The “romantic” approach respecting international law and treaties, that are law for signatories, are “narcissistic” and “sanctimonious.” Following this course will marginalize Canada reducing its influence.  It can only be enhanced by aligning with Washington so as its power grows, so will Canada’s opportunity to benefit from it.  Advancing this kind of tortured logic guarantees Canada only trouble in light of George Bush’s failed adventurism and US status as a world-class pariah  mass public opinion condemns nearly everywhere.  McQuaig says “it’s hard (imagining) we’d be viewed with anything but contempt (for having chosen to “hold the bully’s coat” as its) unctuous little sidekick.”  Not according to Gotlieb who scoffs at the idea of “remain(ing) committed to the values we hold….advance them to the world” regardless of what direction the US takes.


McQuaig compares her country’s government, business and military elite to the 19th century notion of a “comprador class” serving foreign business class interests.  Modern-day Canadian compradors serve as intermediary junior partners for corporate American giants especially as so much of Canada’s economy is foreign owned or controlled – 28% of non-financial sectors with 20% by US companies in 2004.  It’s much higher in the key oil and gas sector at 45% overall and 33% in US hands.  Further, of the 150 most powerful CEOs on the Canadian Council of Chief Executives (CCCE), about one-fourth of them are with subsidiaries of foreign-owned companies and 18% of them are American.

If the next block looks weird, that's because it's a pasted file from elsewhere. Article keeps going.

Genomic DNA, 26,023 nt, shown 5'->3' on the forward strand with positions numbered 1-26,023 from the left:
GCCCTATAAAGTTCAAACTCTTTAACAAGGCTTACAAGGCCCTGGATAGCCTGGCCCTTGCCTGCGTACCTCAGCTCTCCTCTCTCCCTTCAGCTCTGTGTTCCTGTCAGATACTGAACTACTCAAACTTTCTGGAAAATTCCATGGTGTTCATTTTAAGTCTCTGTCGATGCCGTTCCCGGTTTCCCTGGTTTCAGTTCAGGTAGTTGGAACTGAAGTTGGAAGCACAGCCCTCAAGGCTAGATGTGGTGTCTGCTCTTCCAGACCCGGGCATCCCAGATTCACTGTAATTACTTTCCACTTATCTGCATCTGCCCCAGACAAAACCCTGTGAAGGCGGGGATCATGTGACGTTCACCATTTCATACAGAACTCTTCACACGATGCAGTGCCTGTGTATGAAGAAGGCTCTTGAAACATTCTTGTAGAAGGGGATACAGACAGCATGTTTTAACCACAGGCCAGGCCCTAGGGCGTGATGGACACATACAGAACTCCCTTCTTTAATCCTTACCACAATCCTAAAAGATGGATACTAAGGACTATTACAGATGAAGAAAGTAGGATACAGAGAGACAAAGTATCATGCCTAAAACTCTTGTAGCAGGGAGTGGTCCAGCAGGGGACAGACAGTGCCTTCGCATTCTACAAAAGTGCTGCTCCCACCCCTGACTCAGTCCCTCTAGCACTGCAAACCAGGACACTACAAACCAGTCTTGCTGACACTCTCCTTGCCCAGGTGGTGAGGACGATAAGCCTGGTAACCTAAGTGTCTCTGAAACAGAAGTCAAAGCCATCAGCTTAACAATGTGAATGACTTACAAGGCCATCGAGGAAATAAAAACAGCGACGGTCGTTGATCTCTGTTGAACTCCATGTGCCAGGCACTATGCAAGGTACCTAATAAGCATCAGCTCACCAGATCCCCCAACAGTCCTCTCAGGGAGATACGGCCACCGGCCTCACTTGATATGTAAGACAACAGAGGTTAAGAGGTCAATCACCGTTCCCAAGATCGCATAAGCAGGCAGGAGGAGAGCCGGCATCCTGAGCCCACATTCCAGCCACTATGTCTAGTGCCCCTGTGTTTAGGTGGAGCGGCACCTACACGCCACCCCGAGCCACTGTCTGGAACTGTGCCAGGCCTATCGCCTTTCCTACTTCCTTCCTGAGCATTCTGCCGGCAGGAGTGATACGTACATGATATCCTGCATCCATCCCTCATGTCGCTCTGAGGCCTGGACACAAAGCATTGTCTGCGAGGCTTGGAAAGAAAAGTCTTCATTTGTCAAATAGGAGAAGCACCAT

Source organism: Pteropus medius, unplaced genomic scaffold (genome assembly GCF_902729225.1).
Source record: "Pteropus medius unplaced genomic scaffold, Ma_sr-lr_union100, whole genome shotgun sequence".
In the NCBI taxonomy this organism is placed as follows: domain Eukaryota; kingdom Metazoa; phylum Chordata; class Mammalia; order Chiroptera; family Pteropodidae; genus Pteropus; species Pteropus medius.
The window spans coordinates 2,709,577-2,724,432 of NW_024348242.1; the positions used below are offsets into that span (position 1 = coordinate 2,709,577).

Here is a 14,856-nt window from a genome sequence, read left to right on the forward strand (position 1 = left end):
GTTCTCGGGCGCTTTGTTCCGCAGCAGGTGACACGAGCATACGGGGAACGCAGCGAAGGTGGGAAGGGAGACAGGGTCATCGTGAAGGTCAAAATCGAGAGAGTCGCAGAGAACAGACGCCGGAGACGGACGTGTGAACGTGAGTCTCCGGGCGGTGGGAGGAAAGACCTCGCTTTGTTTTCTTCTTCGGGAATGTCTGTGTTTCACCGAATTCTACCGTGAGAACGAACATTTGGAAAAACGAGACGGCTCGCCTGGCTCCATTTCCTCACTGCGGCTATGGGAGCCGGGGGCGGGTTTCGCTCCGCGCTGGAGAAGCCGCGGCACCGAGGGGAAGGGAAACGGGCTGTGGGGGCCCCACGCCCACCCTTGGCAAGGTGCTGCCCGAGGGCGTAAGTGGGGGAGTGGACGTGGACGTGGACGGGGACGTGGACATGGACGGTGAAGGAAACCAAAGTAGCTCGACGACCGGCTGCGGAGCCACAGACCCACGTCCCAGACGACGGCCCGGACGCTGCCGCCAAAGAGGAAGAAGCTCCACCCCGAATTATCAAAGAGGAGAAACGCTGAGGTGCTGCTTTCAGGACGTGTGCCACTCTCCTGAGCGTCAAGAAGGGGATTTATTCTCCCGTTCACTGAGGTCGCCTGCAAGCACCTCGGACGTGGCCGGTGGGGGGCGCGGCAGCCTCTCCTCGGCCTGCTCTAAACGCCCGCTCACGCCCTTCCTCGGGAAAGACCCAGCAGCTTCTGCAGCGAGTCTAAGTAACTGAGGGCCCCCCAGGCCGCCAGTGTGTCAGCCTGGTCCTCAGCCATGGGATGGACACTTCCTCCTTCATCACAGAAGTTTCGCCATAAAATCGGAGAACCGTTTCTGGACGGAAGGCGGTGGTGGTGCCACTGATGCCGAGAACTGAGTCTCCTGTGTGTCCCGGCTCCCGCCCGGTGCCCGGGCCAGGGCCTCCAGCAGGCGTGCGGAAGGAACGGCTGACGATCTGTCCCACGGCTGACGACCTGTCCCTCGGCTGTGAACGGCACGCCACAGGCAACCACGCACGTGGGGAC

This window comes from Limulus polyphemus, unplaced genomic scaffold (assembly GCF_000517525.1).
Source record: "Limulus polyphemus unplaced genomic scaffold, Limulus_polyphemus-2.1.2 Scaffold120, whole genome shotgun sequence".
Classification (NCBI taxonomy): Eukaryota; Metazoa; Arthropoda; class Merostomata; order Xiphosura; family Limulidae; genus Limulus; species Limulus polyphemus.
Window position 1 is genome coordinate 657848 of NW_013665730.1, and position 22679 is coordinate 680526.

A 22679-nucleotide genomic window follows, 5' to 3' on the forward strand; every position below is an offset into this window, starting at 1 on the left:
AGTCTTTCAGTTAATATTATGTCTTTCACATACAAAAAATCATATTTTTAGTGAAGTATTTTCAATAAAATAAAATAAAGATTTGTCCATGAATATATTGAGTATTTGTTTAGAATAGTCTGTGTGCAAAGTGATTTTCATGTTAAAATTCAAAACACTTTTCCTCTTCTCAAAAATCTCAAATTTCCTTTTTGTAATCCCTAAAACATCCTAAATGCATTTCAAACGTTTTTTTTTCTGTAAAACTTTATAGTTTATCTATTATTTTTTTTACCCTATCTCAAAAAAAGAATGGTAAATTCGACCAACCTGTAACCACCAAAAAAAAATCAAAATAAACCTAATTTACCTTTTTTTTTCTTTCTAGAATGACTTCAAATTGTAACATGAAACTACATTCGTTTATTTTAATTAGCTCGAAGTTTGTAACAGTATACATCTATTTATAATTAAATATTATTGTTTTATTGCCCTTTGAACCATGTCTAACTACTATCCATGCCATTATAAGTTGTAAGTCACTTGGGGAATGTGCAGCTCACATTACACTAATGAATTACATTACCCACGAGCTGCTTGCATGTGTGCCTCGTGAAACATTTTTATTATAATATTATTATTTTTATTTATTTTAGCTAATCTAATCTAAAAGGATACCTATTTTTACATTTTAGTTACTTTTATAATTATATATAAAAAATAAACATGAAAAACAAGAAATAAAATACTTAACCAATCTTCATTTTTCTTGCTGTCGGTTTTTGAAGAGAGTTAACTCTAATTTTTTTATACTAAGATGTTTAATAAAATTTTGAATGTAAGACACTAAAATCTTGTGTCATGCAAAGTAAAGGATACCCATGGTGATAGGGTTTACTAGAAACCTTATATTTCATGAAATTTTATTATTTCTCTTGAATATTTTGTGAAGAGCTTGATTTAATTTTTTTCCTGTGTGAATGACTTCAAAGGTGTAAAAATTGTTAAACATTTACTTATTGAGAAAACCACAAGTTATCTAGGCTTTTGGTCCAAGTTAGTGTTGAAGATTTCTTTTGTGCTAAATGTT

McQuaig stresses these numbers are significant but not overwhelming.  What’s astonishing and overwhelming is Canada’s growing dependence on the US market now accounting for 87% of all exports.  It explains why Canadian business championed its Free Trade Agreement (FTA) “leap of faith” in 1988, NAFTA in 1994, and the new Security and Prosperity Partnership of North America (SPP) founded in March, 2005 by the US, Canada and Mexico. SPP aims to advance a common security strategy veiling a scheme to destroy Canadian and Mexican sovereignty under a broader plan for a North American Union under US control. 


The plan is to create a borderless North America removing barriers to trade and capital flows for corporate giants, mainly US ones.  It also wants to guarantee America free and unlimited access to Canadian and Mexican resources, mainly oil, of course. That will assure US energy security while denying Canada and Mexico preferential access to their own resources henceforth earmarked for US markets. Finally, it wants to create a fortress-North American security zone encompassing the whole continent under US control.  The scheme, in short, is NAFTA on steroids combined with Pox Americana homeland security enforcement.  It’s the Bush administration’s notion of “deep integration” or the “Big Idea” meaning we’re boss, what we say goes, and no outliers will be tolerated. 


Stephen Harper and Canadian business leaders endorse the plan. Canadian businesses will profit hugely leaving the country’s energy needs ahead for future leaders to worry about.  Today, it’s only next quarter’s earnings and political opportunism that matters.  McQuaig notes how Canada’s elites want to push the envelope further by giving more tax breaks to business and the rich while cutting social spending for greater global competitive opportunities.  It’s heading for the way it is in the US with a growing disparity between rich and poor economist Paul Krugman calls “unprecedented.”


It led to a Citigroup Global Markets 2005 report describing the developed world divided in two blocs – an “egalitarian” one made up of Europe and Japan and “plutonomies” in the other one.  There the US, UK and Canada are cited as members where wealthy elites get most of the benefits and the disparity between rich and poor keeps getting more extreme.  McQuaig mentions journalists like Murray Dobbin saying resistance to the US empire is futile and promotes “pre-emptive surrender(ing)” to it.  McQuaig thinks Canadians in their roots have other ideas being “neither anti-American nor self-adoring – just resistant to bullies, on both sides of the border.”  But given the state of the world and how Canada today is closely aligned with Washington, ordinary Canadians